Health Professions Order 2001: Some professions explained
Biomedical scientists: A biomedical scientist analyses specimens from patients to provide data to help doctors diagnose and treat disease.
Chiropody: the examination, diagnosis, treatment and prevention of diseases and malfunctions of the foot and its related structures;
Chiropractic: a system of treatment based on the theory that disease is due, at least in part, to abnormal nerve functioning. Instead of relying on drugs and surgery for treatment, chiropractors treat a whole range of disorders by manipulation of the spine. Note - some applicants for the list of chiropractors may be given a “conditional” registration, where detailed conditions must be complied with if registration is to continue. For VAT purposes chiropractors with such conditional registrations will qualify for VAT exemption. Be aware there is greater possibility that in these circumstances the registration will lapse and if it does, exemption will no longer apply;
Dietetics: the application of nutritional science to the maintenance or restoration of health;
Medical laboratory scientific officers: (formerly known as laboratory technicians);
Occupational therapy: treatment aimed at enabling people disabled by physical illness or a serious accident to relearn muscular control and co-ordination, to cope with everyday tasks, such as dressing, and when possible to resume employment. The majority of health services provided by occupational therapists will therefore be exempt as they relate to improving the person’s physical and psychological well-being. However, occupational therapists also supply reports for insurance and litigation purposes. Where these are commissioned by insurance companies, the primary purpose is to identify what is required to assist rehabilitation and recovery and are put in place once insurers have agreed to meet the cost. As such, they are exempt. On the other hand, the primary purpose of reports commissioned by lawyers is to identify the extra costs associated with disability to enable the claim to be valued and such reports will be liable to VAT at the standard-rate;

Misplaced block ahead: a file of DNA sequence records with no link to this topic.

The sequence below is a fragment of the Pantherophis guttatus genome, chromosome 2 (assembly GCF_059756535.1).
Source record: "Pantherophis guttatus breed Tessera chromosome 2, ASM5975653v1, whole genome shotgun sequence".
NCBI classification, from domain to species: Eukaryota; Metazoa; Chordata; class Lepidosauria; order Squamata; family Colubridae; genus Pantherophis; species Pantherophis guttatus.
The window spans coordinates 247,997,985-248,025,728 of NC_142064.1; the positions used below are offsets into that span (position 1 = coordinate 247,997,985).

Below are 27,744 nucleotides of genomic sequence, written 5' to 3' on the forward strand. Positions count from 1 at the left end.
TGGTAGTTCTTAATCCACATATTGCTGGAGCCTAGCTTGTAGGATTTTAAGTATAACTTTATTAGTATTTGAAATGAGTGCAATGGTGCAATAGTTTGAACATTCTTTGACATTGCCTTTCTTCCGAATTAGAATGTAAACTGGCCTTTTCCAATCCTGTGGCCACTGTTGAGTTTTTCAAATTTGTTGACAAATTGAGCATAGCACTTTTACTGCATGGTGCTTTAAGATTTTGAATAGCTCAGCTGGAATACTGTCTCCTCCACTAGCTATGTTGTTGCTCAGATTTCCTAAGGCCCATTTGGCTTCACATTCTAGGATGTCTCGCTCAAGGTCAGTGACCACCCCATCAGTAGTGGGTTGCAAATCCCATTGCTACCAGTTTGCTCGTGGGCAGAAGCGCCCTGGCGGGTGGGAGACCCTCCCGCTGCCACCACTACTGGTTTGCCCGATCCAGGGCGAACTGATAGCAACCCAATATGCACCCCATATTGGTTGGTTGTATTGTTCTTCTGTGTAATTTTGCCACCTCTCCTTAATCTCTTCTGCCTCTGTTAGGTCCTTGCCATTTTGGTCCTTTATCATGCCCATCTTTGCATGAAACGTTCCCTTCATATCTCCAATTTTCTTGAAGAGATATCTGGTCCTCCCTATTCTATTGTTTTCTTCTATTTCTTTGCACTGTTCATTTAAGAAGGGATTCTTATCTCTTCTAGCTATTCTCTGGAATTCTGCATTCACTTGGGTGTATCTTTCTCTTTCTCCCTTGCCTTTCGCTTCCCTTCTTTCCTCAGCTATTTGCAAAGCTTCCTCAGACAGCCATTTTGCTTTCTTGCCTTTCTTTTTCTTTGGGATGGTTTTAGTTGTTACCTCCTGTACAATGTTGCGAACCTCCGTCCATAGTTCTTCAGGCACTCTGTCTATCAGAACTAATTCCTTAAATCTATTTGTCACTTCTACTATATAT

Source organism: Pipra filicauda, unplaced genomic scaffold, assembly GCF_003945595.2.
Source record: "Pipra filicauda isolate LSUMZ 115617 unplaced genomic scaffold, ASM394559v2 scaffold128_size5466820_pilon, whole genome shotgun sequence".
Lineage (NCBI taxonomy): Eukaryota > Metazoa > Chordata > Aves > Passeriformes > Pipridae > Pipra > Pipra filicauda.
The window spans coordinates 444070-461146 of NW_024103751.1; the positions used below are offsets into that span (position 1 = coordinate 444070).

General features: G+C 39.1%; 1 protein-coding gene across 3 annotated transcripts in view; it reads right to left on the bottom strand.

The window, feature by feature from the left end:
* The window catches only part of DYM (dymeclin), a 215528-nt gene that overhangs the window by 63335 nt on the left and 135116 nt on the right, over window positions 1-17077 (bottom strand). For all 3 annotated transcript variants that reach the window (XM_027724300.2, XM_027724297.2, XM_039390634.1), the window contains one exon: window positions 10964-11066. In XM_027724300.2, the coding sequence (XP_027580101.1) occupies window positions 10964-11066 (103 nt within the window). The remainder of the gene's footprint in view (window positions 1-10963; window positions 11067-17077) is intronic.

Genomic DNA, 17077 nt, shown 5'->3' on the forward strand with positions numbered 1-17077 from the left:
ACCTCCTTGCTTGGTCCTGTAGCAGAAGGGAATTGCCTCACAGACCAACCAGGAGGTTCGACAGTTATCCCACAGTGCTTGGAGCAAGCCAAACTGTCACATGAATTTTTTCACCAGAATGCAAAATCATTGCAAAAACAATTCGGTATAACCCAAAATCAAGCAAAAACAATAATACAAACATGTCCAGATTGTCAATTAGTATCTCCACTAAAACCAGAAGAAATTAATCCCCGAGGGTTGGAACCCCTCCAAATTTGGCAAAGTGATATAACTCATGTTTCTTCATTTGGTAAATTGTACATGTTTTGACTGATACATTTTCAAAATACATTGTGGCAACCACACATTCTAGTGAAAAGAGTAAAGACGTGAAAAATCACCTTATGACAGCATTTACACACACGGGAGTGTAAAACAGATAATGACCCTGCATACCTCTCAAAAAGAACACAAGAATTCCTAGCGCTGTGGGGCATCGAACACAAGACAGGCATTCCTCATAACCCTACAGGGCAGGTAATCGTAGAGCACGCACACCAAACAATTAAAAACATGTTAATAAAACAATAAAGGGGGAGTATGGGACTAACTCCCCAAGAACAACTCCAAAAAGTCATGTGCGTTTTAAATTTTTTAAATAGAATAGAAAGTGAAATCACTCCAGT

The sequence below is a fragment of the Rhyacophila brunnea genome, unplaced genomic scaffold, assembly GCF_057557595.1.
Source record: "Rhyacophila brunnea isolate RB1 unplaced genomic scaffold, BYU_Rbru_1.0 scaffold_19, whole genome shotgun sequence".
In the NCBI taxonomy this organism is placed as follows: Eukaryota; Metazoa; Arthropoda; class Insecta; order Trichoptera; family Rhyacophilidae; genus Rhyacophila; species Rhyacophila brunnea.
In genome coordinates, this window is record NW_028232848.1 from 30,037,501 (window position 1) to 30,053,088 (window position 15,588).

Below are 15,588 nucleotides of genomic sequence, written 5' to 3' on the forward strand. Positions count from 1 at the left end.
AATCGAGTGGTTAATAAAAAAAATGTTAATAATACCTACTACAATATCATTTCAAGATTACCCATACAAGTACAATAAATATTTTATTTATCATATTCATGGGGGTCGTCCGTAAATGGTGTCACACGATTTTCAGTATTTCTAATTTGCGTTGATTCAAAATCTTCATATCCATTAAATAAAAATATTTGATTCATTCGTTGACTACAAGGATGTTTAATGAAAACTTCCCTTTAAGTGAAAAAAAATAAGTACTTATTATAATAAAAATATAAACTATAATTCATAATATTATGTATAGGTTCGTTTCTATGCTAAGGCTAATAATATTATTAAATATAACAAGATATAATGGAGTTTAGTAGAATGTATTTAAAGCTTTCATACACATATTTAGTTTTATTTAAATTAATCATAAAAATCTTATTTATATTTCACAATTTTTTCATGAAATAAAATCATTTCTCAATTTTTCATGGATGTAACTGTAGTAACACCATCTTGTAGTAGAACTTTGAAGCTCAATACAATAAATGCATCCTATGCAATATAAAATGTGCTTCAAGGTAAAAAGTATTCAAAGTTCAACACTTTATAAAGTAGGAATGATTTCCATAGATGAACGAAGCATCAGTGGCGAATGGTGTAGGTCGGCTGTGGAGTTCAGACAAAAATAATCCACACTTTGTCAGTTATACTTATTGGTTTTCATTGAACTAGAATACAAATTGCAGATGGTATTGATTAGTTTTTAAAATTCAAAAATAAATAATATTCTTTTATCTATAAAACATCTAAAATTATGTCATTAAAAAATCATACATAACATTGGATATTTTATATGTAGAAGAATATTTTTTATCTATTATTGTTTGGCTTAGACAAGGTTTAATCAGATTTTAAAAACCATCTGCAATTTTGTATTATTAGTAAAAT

Operating department practitioners: Operating department practitioners participate in the assessment of the patient prior to surgery and provide individualised care.
Orthoptics: a technique used to measure and evaluate squint, mainly in children. It includes assessment of monocular and binocular vision, eye exercises and measures to combat lazy eye;
Osteopathy: a system of diagnosis and treatment that recognises the role of the musculoskeletal system (bones, muscles, tendons, tissues, nerves and spinal column) in the healthy functioning of the human body. It is based on the concept that the human body is a unified organism, in which the musculoskeletal system plays a central role in the patient’s well-being;
Physiotherapy: treatment of disorders or injuries with physical methods or agents;
Radiography: the use of radiation to obtain images of parts of the body. Radiotherapists are included in this register.